caseylane (caseylane) wrote in us_politics,

Busy Week

Well, well, well.

Obama's speech was amazing. I thought the speech was surprisingly strong and he lived up to the expectations. It's about time a Democrat got some cajones and went on the attack.

I was small, about 4 or 5, when I first became aware of racism. My grandmother took me to the local drug store in Detroit and I went to the candy counter and asked for some "Ni**er Toes", which were the chocolate covered vanilla drop candies. She shushed me because there was a black man at the counter. The thing is, this is what I'd always heard them called. The year? 1959 or 1960. All of a sudden I realized that my family said "bad things" and that ni**ers were the recipients of those bad things. I promised myself I wouldn't be like that and I've tried, usually successfully, to achieve that.

Putting that memory along side the speech was amazing to me. I remember racism being the norm not some dirty little secret like it is today. It was boldly spoken not whispered with a little self-depreciating laugh. My grandparents, and others, might not have used that word in public but the laws were in place to back up that attitude.

Thursday night Barack Obama, win or lose, changed the face of race in this country.

Then on Friday afternoon John McCain pulled a major coup. He knocked Barack Obama off of the front page with the nomination of Sarah Palin.

Now, I can't help but feel that he's going for the PUMA's and Independents, but I don't think Palin will do that. She might make the Social Conservatives more comfortable, they were in a tizzy that he might pick his butt-monkey (tm Joss Whedon) Joe Lieberman, that a true conservative choice made them overjoyed. It was acknowledging their importance.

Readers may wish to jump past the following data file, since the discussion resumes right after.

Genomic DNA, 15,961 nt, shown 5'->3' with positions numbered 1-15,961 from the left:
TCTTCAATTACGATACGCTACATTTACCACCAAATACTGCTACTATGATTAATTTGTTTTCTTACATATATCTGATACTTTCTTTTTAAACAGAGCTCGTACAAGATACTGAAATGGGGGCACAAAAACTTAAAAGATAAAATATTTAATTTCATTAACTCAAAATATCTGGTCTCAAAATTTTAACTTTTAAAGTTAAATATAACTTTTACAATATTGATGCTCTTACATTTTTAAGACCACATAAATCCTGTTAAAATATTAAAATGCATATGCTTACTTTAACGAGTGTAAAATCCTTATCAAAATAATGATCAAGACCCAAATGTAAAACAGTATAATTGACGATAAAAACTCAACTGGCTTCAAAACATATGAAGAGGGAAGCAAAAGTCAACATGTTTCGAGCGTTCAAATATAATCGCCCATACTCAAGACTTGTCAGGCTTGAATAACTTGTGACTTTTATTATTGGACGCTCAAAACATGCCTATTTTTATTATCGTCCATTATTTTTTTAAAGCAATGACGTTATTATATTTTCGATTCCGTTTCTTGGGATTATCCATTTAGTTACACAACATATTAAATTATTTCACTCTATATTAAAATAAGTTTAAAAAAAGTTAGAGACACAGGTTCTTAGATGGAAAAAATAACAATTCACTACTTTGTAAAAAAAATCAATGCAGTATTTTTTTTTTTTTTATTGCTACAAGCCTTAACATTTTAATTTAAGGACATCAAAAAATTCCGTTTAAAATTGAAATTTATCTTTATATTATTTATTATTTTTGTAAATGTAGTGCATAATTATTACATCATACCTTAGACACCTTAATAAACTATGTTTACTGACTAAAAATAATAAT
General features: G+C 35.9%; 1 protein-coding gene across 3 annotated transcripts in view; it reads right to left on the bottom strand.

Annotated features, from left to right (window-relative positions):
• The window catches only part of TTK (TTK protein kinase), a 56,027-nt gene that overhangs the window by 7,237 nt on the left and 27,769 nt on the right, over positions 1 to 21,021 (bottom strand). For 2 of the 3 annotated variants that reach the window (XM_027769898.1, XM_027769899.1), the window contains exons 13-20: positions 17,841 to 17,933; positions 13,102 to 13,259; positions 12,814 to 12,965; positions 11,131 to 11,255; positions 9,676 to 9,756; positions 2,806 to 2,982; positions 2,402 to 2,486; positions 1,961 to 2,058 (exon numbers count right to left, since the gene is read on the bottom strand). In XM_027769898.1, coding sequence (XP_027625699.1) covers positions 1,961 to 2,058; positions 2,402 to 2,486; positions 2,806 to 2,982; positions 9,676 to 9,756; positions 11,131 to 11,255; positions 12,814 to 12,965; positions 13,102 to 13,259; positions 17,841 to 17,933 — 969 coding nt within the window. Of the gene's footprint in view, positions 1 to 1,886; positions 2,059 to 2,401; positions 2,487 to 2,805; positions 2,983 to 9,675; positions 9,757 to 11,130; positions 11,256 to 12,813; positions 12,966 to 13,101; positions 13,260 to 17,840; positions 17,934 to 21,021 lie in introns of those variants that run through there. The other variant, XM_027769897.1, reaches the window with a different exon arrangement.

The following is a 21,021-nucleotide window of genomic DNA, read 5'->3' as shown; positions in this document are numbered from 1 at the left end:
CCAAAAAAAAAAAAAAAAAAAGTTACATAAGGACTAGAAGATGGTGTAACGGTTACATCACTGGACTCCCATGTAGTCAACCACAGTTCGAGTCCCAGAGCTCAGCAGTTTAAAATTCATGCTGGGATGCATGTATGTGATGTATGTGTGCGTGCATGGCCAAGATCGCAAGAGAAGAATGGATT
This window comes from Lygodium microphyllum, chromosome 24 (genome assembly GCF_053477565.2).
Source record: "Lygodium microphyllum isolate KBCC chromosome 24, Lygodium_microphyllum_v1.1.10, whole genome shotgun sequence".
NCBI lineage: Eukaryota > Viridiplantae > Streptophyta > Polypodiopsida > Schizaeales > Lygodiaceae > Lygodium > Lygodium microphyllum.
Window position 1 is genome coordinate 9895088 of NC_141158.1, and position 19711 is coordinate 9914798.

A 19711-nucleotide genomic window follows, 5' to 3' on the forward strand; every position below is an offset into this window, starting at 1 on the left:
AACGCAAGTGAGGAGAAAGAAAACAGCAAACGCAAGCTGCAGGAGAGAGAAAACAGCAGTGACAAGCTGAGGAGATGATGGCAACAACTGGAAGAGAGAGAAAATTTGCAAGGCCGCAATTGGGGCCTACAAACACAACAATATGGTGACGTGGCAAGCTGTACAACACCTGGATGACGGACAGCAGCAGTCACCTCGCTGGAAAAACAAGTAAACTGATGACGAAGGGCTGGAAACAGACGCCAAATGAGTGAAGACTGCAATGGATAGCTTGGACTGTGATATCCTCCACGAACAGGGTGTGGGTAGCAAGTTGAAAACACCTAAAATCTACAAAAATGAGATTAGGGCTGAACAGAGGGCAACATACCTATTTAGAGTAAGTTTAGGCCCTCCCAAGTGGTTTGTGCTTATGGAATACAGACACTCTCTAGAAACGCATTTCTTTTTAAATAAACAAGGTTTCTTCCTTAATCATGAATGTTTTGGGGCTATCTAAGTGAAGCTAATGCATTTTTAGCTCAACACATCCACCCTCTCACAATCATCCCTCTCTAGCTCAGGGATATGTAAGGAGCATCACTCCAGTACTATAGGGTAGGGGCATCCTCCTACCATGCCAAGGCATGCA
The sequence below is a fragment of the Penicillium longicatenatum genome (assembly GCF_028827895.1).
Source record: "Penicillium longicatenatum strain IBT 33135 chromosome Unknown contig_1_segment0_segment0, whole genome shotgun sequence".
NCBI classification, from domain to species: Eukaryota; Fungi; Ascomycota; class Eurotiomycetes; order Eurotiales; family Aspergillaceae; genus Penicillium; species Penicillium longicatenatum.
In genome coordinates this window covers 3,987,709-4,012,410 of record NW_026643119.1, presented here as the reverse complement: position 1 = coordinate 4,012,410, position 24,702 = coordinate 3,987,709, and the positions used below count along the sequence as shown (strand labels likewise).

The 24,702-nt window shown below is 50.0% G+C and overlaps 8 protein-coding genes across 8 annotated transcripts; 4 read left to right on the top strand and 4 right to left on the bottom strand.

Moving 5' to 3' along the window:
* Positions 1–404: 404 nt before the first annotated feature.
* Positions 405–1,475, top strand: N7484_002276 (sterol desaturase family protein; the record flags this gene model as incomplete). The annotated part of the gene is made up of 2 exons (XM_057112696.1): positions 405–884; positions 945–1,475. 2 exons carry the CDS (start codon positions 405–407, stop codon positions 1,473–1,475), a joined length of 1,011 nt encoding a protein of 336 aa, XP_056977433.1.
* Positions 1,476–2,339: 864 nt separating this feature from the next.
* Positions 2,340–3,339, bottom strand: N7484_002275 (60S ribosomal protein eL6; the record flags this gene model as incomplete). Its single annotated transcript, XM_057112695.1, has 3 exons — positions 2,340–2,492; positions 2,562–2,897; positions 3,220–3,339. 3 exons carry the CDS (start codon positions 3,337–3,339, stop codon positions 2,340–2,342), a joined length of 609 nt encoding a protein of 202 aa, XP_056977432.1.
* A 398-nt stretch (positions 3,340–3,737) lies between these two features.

As far as the PUMA's, I think they are overblown. In the beginning they might have been all about Clinton, but I think there has been a huge influx of GOP's to shore up the numbers and try and spread the seeds of discontent. A woman that believed in Hillary's importance, and her stand on woman's issues, isn't going to go belly up just because a woman is running.

The few that would vote for a woman over women's issues are like the Ron Paul crowd. They are so caught up in the frenzy, that their loudness makes them seem larger than they really are.

This elections is about the issues. It's about the Supreme Court and the economy. The GOP and Democrats are coming at it from opposite ends so a Sarah Palin isn't going to change any true progressive's mind.
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